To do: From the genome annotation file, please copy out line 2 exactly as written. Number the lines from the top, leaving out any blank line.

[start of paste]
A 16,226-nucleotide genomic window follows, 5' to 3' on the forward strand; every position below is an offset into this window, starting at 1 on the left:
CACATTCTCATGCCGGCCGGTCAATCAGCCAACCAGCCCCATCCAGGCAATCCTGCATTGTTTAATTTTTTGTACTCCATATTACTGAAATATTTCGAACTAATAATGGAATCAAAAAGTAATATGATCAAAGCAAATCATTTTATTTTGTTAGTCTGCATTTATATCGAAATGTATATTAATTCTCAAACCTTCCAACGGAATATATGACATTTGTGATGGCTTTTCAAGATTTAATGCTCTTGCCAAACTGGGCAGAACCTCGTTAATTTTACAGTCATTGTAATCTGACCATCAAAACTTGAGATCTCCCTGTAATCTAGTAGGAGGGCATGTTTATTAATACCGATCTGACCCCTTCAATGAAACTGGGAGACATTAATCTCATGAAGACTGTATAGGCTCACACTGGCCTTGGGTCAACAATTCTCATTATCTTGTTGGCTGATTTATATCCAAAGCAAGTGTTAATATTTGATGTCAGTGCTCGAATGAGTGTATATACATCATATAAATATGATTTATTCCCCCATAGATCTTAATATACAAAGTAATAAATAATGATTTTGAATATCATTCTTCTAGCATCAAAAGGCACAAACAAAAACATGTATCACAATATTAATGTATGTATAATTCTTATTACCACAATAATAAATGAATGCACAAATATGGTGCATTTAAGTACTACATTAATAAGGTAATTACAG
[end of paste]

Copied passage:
CACATTCTCATGCCGGCCGGTCAATCAGCCAACCAGCCCCATCCAGGCAATCCTGCATTGTTTAATTTTTTGTACTCCATATTACTGAAATATTTCGAACTAATAATGGAATCAAAAAGTAATATGATCAAAGCAAATCATTTTATTTTGTTAGTCTGCATTTATATCGAAATGTATATTAATTCTCAAACCTTCCAACGGAATATATGACATTTGTGATGGCTTTTCAAGATTTAATGCTCTTGCCAAACTGGGCAGAACCTCGTTAATTTTACAGTCATTGTAATCTGACCATCAAAACTTGAGATCTCCCTGTAATCTAGTAGGAGGGCATGTTTATTAATACCGATCTGACCCCTTCAATGAAACTGGGAGACATTAATCTCATGAAGACTGTATAGGCTCACACTGGCCTTGGGTCAACAATTCTCATTATCTTGTTGGCTGATTTATATCCAAAGCAAGTGTTAATATTTGATGTCAGTGCTCGAATGAGTGTATATACATCATATAAATATGATTTATTCCCCCATAGATCTTAATATACAAAGTAATAAATAATGATTTTGAATATCATTCTTCTAGCATCAAAAGGCACAAACAAAAACATGTATCACAATATTAATGTATGTATAATTCTTATTACCACAATAATAAATGAATGCACAAATATGGTGCATTTAAGTACTACATTAATAAGGTAATTACAG